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Pub Crawl: Smith Street

In the last ten years, Smith Street has been transformed from a seedy, pothole-ridden, downright frightening thoroughfare to Brooklyn's very own restaurant row. It's also been keeping up in the bar department, offering something for everybody.

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Bar Below
Before descending downstairs into the basement space that is Bar Below, you must first enter the tasty pan-Asian restaurant Faan and get through a bouncer who is strict about the "no athletic gear" policy. From the looks of the futuristic, funky and even foreign-looking layout (the bathroom doors are marked with a "W.C."), you wouldn't imagine there's been a past problem with brawls. It's working out nicely—there's a mixed crowd of hip-hoppers, B & T'ers (before they go out clubbing), and even some local young professional types sprinkled in. The long paisley-shaped peninsula of a bar divides the space into two different zones—in the front, a dual-leveled, white-tiled curvy seating area looks like a sauna, in the back it's dark and loungy with people relaxing to the music. Once the DJ takes to the turntables, though, the "no dancing" sign, which already hangs upside down, seems even more futile. Attentive bartenders serve up the Kool Aid (vodka, peach schnapps, cranberry juice and amaretto, $6) and the dessert-like Snickers Martini ($7), which indeed satisfies (although it tastes more like a Milky Way).
• 209 Smith St., at Baltic St.; 718-694-2277; Fri-Sat, 7 p.m.-4 a.m.


Brooklyn Social
Locals immediately took to the converted Sicilian men-only club that retains the look and feel of an old-time hangout (although they've relaxed the gender requirement). The word got out, and now Brooklyn Social draws previously skeptical but now curious Manhattanites who are finally ready to see what the fuss across the East River is all about. With good reason, too: The attention paid to the $7 cocktails, such as the real ginger used in Matt's Ginger Old Fashioned, and the fresh rosemary and tangerine slices in the vodka-based Riposto, isn't lost on the discerning drinker. The old-time Brooklyn photos hanging on the walls and a beat up pool table in the back room help give off the old school Kings County feel. Add their hot pressed sandwiches ($6), made from ingredients bought from the neighborhood's Italian food stores, and the ghosts of Paulie, Tony and Vincente come alive. But they didn't listen to the Fela, Clash and reggae tunes found on the jukebox.
• 335 Smith St., between President and Carroll Sts.; 718-858-7758; Mon-Thu, 6 p.m.-2 a.m.; Fri-Sat, 6 p.m.-4 a.m.; Sun, 5 p.m.-2 a.m.


Boat
With no sign in front, Boat is sometimes referred to as "the red bar" or "the phone bar" because of the pay phone right outside. Once inside, the award-winning jukebox cranks out a steady stream of indie rock, and the red walls and light provide a divey feel although it's not quite dirty enough to fully earn that distinction (if the bathrooms get any worse, though, it will). A stack of board games, including Battleship and Yahtzee, get much play, impromptu tournaments take place on the puck-sliding bowling game and although the antique pinball machine doesn't always work, it looks cool. The lively beer and whiskey crowd appreciates the cheap beverages, especially during happy hour (5 p.m.-8 p.m. daily), when drafts, bottles and rail drinks are three dollars, making it easy to become a regular here. Irish Car Bombs (mostly filled pints of Guinness with a shot glass filled with Jameson and Baileys dropped in, $8) are popular, but are as dangerous as the name suggests, so occasionally the bartenders have to put a ban on them. Because as the night progresses, Boat can really start rocking.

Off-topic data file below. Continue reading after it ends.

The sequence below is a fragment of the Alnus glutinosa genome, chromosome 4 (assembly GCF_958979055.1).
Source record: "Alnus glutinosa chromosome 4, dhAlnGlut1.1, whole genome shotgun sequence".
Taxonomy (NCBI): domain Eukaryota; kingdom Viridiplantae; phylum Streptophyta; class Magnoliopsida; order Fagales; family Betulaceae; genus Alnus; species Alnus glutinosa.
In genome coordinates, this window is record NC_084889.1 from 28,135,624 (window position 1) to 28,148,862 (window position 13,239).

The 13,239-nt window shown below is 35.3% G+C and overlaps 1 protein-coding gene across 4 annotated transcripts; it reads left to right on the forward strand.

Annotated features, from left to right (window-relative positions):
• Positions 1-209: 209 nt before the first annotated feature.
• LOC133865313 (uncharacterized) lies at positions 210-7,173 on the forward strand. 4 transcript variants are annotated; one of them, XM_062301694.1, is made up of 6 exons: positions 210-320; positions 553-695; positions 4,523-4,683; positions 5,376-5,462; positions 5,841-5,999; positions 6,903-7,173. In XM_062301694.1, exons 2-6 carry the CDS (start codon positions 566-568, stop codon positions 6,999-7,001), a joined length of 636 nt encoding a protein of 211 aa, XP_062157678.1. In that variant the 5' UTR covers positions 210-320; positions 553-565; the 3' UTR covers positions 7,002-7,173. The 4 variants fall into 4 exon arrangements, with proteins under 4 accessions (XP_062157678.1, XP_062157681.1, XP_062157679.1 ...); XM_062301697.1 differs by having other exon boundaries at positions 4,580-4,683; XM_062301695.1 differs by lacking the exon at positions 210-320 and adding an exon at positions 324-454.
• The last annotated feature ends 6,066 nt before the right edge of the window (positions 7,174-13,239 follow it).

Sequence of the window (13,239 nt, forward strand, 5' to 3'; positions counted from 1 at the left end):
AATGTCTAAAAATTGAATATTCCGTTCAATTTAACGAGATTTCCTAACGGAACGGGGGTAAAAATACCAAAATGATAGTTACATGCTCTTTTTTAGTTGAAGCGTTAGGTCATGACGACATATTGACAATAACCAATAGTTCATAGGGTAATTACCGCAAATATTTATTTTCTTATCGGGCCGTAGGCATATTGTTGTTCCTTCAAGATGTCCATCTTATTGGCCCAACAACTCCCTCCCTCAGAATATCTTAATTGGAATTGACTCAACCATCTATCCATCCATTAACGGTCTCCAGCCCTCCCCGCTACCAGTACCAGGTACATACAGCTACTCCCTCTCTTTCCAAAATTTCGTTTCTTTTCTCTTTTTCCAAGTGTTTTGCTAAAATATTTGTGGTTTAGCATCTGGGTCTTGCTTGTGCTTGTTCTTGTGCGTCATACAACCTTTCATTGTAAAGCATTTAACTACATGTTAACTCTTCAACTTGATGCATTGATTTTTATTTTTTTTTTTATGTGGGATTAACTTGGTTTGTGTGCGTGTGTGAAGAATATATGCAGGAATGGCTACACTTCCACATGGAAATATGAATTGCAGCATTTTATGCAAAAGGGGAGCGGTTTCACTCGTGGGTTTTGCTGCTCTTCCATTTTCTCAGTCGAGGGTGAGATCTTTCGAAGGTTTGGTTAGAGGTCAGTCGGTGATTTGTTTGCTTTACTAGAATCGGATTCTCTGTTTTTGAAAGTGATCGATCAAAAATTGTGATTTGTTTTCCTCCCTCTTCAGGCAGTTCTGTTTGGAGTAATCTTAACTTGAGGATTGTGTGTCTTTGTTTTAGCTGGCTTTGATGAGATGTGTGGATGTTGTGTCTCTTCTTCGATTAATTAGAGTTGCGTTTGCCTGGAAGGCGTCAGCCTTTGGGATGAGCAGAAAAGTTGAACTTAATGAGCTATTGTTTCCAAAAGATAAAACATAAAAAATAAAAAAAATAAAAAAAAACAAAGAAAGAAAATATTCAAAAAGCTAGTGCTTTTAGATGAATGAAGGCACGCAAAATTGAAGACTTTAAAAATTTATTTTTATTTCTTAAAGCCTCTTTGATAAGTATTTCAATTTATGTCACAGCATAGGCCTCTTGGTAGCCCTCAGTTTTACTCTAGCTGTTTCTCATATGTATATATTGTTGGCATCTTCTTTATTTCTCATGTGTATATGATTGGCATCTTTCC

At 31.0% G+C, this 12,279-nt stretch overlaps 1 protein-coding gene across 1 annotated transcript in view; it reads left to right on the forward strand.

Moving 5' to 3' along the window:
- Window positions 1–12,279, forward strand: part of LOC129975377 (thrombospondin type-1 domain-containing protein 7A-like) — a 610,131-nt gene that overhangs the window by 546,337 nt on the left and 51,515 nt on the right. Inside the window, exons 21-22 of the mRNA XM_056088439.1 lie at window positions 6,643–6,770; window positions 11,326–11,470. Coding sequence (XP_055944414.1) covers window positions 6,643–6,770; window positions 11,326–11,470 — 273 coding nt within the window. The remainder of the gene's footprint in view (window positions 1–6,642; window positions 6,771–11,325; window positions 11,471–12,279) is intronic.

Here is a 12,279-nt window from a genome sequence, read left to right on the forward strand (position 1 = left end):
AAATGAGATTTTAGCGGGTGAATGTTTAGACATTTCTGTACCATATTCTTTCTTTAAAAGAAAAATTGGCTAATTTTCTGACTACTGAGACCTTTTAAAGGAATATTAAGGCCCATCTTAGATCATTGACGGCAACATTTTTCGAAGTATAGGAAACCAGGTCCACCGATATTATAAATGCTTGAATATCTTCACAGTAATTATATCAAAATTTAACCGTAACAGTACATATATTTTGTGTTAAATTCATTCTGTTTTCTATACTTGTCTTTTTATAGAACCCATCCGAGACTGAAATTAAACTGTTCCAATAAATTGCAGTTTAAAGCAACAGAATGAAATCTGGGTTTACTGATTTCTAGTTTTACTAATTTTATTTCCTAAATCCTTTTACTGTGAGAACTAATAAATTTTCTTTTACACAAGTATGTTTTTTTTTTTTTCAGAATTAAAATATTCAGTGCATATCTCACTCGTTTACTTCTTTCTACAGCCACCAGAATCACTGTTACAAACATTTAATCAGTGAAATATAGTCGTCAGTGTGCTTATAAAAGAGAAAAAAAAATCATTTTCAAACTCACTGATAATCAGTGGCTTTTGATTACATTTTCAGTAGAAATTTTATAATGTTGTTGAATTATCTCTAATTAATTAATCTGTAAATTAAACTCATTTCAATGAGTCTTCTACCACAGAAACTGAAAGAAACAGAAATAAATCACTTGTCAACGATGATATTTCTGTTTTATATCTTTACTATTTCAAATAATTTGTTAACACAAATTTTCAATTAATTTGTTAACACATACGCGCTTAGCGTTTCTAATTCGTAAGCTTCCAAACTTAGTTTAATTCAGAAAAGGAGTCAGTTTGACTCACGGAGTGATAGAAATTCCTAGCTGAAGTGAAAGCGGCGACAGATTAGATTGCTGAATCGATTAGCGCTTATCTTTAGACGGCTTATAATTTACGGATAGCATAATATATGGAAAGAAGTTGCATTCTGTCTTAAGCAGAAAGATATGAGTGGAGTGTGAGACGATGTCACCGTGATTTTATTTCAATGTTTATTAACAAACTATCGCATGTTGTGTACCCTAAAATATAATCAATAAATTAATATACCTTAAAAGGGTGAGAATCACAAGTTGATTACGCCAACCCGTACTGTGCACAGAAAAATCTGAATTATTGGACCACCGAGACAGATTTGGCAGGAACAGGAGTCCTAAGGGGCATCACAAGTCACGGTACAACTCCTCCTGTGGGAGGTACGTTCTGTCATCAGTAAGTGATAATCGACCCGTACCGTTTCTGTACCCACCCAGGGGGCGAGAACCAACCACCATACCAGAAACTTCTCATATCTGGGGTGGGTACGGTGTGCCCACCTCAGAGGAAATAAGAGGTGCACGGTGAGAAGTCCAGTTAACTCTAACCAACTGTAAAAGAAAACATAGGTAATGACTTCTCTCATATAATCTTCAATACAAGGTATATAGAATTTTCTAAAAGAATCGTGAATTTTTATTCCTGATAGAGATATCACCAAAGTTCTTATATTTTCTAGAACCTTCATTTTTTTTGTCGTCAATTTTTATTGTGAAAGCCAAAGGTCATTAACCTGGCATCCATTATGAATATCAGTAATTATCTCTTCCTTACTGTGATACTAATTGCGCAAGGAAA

• 175 Smith St., between Warren and Wyckoff Sts.; 718-254-0607; Daily, 5 p.m.-4 a.m.


Zombie Hut
Brooklyn's most notorious tiki bar is small, but Zombie's drinks are tall and will get you wasted in a hurry. After a couple of $8 Gilligans (vodka, three types of rum and OJ) you'll feel like you've been washed up on a deserted island. The walls are covered in bamboo and adorned with Polynesian masks and trinkets, giving off a true hut-like feeling. Music ranges from Eminem to Simon and Garfunkel, but always manages to sound good, even if it's Journey that's on. People can often be found making out on the couches in the back after meeting at the thriving single scene up at the bar. The social $20 four-person Frozen Foursome margarita can be fun, along with the other sickly-sweet, oddly-colored drinks served with kitschy plastic stirrers. But if island cocktails aren't your thing, PBRs are always available for $2 along with other reasonably priced beers.
• 261 Smith St., between Douglass and Degraw Sts.; 718-875-3433; Sun-Thu, 5:30 p.m.-4 a.m.; Fri-Sat, 5p.m.-4 a.m.


Quench
This place has a little bit of an identity crisis—it looks posh and exclusive but feels local. Mobster wannabes, gays, Smith Street newbies and the real locals—the Italian-Americans who grew up in the neighborhood—all convene to have comfortable conversations and relax in a friendly, no-attitude atmosphere. The selection of beers on tap is unimaginative but is offset by the variety of bottled beers available, along with $8 cocktails such as the "Bada Bing" Banana Split complete with whipped cream and cherry on top, and the Goddess, made with Godiva White Chocolate Liqueur and mysterious "special goddess dust." Although it may not look it, Quench brings in a crowd that pre-dates the boom probably more than any other bar on the Smith Street strip.
• 282 Smith St., at Sackett St.; 718-875-1500; Daily, 5 p.m.-4 a.m.


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